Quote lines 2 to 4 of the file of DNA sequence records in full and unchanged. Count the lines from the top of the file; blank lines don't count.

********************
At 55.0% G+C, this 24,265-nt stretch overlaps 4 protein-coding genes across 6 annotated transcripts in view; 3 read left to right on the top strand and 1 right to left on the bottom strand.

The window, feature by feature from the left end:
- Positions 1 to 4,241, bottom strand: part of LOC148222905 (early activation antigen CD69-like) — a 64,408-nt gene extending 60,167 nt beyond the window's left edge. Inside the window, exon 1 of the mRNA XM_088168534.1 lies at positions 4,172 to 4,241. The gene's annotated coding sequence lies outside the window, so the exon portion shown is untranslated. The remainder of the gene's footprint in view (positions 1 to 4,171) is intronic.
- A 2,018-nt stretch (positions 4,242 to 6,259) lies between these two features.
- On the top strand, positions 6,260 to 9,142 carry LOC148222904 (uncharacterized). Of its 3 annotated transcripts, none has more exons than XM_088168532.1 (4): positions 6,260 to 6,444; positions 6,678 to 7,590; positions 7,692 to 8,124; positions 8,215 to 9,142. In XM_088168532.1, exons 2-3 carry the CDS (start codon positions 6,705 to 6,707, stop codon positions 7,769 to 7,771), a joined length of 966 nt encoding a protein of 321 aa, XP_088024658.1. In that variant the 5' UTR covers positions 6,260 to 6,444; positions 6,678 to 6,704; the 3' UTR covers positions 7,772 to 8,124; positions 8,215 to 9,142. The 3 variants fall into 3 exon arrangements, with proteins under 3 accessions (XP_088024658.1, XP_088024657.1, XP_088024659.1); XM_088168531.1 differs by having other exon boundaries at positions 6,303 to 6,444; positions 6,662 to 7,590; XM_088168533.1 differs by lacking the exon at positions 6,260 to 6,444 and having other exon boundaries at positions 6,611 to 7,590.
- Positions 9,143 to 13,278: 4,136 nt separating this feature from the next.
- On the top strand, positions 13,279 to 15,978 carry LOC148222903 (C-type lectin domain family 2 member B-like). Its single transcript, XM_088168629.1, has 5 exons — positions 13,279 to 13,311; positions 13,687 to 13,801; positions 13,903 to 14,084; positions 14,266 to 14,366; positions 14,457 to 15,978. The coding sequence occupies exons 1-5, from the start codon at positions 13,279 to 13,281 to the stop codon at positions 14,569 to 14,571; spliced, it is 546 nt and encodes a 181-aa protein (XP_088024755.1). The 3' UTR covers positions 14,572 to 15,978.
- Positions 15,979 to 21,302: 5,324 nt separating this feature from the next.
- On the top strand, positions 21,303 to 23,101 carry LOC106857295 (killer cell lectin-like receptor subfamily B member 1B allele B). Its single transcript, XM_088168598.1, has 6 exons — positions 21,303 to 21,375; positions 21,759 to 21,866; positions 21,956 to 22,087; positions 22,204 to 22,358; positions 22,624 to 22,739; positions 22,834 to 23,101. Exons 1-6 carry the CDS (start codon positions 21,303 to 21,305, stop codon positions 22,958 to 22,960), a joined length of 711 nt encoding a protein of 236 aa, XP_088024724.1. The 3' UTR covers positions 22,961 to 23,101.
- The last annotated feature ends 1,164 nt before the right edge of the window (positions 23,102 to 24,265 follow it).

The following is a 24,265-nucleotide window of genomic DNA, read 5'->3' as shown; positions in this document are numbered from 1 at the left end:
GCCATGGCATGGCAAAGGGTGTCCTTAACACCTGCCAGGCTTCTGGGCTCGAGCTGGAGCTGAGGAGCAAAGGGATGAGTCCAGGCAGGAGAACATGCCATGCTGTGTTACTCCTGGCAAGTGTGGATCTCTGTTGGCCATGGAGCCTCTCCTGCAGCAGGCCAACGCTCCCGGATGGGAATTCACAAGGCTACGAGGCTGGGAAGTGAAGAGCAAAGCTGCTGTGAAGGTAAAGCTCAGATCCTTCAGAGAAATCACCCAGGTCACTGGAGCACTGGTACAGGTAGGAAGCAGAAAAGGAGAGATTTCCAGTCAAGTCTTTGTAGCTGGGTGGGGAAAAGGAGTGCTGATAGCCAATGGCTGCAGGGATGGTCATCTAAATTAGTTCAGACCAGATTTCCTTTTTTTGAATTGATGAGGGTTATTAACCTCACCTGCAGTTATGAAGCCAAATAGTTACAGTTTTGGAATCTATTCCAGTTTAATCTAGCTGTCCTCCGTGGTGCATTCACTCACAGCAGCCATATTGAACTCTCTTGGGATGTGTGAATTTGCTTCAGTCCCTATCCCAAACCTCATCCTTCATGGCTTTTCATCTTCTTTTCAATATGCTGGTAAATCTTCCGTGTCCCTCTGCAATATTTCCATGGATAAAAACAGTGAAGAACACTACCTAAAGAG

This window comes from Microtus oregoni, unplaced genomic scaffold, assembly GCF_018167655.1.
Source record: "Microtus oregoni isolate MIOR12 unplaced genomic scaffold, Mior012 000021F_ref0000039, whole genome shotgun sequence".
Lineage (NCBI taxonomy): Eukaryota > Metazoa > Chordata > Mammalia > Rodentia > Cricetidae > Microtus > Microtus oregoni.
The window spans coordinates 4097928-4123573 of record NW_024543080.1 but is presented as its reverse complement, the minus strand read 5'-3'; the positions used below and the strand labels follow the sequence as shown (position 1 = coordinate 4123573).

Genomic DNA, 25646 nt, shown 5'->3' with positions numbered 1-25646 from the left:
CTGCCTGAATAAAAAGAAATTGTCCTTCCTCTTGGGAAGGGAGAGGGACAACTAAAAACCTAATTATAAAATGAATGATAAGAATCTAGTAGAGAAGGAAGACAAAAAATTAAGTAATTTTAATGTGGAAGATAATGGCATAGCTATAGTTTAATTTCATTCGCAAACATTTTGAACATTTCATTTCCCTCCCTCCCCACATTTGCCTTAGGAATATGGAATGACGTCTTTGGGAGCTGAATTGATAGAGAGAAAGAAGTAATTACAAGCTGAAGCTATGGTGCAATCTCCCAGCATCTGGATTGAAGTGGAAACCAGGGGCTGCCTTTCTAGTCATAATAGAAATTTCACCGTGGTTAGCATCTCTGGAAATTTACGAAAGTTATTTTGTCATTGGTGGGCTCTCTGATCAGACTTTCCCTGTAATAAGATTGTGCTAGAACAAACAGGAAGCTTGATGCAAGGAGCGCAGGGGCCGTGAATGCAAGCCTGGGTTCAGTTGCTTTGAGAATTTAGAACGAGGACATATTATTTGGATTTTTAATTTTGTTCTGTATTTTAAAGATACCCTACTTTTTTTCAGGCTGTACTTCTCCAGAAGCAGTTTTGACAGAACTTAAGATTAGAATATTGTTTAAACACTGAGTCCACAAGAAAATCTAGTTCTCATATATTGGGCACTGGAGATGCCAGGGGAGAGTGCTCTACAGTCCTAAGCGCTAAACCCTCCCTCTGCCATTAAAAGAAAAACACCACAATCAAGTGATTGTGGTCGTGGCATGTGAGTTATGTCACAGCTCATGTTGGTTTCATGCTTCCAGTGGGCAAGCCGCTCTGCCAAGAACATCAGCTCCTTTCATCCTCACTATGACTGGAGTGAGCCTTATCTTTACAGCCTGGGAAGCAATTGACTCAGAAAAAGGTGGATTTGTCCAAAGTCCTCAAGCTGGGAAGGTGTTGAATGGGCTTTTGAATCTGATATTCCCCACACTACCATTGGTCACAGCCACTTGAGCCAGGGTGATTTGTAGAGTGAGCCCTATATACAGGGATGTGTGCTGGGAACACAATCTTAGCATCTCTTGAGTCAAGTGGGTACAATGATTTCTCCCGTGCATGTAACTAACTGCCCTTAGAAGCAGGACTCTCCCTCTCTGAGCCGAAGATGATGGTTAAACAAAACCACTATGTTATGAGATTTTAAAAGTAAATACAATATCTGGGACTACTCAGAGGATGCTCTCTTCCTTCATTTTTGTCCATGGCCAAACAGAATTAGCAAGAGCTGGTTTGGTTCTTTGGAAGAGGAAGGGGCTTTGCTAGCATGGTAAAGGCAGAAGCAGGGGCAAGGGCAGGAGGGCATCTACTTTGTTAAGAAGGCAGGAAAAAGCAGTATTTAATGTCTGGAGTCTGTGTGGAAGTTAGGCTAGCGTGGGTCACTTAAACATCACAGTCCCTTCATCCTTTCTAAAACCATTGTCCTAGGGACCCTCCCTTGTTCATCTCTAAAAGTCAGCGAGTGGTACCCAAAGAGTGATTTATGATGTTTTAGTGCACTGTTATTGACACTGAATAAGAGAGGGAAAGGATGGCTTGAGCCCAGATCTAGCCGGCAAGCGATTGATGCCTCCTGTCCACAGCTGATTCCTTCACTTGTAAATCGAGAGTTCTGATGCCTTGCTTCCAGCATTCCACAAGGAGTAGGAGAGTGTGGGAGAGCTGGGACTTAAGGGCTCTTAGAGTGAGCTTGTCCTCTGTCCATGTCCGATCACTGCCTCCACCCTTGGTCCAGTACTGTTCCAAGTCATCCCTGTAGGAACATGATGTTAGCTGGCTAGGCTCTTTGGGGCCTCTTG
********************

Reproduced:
The window, feature by feature from the left end:
- Positions 1 to 4,241, bottom strand: part of LOC148222905 (early activation antigen CD69-like) — a 64,408-nt gene extending 60,167 nt beyond the window's left edge. Inside the window, exon 1 of the mRNA XM_088168534.1 lies at positions 4,172 to 4,241. The gene's annotated coding sequence lies outside the window, so the exon portion shown is untranslated. The remainder of the gene's footprint in view (positions 1 to 4,171) is intronic.
- A 2,018-nt stretch (positions 4,242 to 6,259) lies between these two features.